Known for being low cost and easy to implement, water conservation measures like rainwater harvesting are a good first step communities can take to supplement existing water supplies. Santa Fe County was one of the first municipalities to pass a water conservation ordinance that restricts outdoor watering and creates a monitoring program. 


Ordinance No. 2002-13 recognized that water was a finite resource and made the community vulnerable to drought. The Santa Fe County Board of Commissioners concluded that it was of critical importance to conserve water resources to protect the future of the county.

The ordinance focused on residential and commercial uses of water and excluded farmland and ranchland. The Board of County Commissioners felt that the ordinance was necessary to provide sustainable resources for posterity and that it could directly address present concerns related to public, health, safety, and welfare.

The ordinance addresses water conservation from many different angles:

  • Outdoor conservation
  • Indoor conservation
  • Conservation signage and literature distribution
  • Domestic well use metering program
  • Water waste
  • Fugitive water

For example, the outdoor conservation element addresses evapotranspiration by mandating that swimming pools, hot tubs, and spas be covered when not in use. This plan also spreads awareness about the importance of practicing water conservation through posting informational signs at lodging facilities. To enforce regulations, violations of the water conservation ordinance were assigned monetary penalties ranging from $50-$400.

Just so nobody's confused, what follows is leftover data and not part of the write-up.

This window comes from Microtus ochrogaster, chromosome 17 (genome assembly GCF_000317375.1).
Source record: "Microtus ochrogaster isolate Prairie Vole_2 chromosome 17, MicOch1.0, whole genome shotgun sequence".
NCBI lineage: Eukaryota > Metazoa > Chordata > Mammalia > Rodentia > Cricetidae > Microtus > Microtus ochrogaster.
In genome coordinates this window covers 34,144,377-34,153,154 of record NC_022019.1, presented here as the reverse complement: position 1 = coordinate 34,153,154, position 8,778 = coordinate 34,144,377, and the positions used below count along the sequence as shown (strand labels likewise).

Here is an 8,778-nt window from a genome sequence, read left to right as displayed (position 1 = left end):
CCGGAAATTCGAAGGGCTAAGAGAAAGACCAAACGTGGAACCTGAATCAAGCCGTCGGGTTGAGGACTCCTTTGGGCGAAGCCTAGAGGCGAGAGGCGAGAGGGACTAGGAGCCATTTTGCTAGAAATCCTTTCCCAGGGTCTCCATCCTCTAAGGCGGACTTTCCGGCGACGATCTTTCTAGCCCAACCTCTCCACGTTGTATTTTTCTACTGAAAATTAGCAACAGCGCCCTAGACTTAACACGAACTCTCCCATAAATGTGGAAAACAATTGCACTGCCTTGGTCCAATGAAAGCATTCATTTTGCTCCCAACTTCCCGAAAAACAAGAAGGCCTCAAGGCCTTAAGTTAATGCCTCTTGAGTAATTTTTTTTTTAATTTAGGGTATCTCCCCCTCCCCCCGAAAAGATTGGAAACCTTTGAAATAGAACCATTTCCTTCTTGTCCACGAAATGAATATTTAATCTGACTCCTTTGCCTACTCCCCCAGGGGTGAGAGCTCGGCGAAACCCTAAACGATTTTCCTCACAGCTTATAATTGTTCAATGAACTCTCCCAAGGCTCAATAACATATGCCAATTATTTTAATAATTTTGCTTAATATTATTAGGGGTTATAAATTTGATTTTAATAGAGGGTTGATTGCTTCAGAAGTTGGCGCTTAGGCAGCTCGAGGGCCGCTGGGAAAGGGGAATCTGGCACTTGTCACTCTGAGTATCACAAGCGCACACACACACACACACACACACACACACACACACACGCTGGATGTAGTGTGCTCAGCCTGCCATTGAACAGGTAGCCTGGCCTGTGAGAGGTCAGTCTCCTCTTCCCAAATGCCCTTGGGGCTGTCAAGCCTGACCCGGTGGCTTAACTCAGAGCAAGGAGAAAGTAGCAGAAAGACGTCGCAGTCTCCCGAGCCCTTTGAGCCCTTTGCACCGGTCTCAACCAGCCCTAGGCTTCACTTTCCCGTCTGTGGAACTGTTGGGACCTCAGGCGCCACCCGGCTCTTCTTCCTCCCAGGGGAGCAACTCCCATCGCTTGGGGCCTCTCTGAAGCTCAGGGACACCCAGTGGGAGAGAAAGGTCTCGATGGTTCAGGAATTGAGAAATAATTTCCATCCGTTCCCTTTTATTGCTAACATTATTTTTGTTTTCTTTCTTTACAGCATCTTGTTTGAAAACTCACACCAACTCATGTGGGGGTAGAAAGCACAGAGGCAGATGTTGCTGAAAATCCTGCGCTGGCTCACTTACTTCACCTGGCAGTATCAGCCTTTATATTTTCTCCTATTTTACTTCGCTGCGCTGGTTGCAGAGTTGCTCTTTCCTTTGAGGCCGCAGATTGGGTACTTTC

Commissioners viewed the ordinance as an important tool to raise awareness concerning the importance of water conservation and to engage the public’s participation in the effort. The water conservation ordinance has proved to be a positive one for the design review process: designs that effectively incorporate rainwater harvesting and conform to the ordinance are given greater freedom in other design areas.

The ordinance, in part, lays the foundation for Santa Fe County’s green infrastructure, which supports the county’s sustainability and resource conservation efforts. The momentum generated by the 2002 water conservation ordinance continues with the introduction of the Santa Fe County Water Conservation Plan 2010, which seeks to develop a more holistic approach to water conservation using the efforts of the City of Tucson as a model.


Case Study Resources

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Resilient Communities and Watersheds



  • Challenges:
  • drought
  • watersupply
  • waterconservation
  • State:
  • new_mexico
  • Scale:
  • regional, community
  • Type:
  • urban, suburban, rural, amenity